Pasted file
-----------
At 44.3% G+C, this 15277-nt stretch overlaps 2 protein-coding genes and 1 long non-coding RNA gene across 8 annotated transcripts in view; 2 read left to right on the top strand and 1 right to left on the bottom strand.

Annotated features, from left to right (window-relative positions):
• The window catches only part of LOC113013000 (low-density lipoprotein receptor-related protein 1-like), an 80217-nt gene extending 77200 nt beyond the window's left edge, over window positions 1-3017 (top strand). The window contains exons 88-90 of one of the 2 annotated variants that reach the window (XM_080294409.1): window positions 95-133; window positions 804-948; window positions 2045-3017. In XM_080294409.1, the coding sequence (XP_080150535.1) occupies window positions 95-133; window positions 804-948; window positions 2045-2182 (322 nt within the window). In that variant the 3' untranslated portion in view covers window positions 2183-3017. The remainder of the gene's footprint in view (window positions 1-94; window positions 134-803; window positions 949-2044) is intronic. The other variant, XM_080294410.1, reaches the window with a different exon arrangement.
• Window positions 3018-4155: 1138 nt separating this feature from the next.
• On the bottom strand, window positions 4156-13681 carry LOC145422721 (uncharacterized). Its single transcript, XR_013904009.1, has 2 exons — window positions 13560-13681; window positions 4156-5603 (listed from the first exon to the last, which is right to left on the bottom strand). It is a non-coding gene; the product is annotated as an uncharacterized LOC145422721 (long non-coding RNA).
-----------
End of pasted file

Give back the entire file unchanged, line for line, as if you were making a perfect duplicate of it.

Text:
At 44.3% G+C, this 15277-nt stretch overlaps 2 protein-coding genes and 1 long non-coding RNA gene across 8 annotated transcripts in view; 2 read left to right on the top strand and 1 right to left on the bottom strand.

Annotated features, from left to right (window-relative positions):
• The window catches only part of LOC113013000 (low-density lipoprotein receptor-related protein 1-like), an 80217-nt gene extending 77200 nt beyond the window's left edge, over window positions 1-3017 (top strand). The window contains exons 88-90 of one of the 2 annotated variants that reach the window (XM_080294409.1): window positions 95-133; window positions 804-948; window positions 2045-3017. In XM_080294409.1, the coding sequence (XP_080150535.1) occupies window positions 95-133; window positions 804-948; window positions 2045-2182 (322 nt within the window). In that variant the 3' untranslated portion in view covers window positions 2183-3017. The remainder of the gene's footprint in view (window positions 1-94; window positions 134-803; window positions 949-2044) is intronic. The other variant, XM_080294410.1, reaches the window with a different exon arrangement.
• Window positions 3018-4155: 1138 nt separating this feature from the next.
• On the bottom strand, window positions 4156-13681 carry LOC145422721 (uncharacterized). Its single transcript, XR_013904009.1, has 2 exons — window positions 13560-13681; window positions 4156-5603 (listed from the first exon to the last, which is right to left on the bottom strand). It is a non-coding gene; the product is annotated as an uncharacterized LOC145422721 (long non-coding RNA).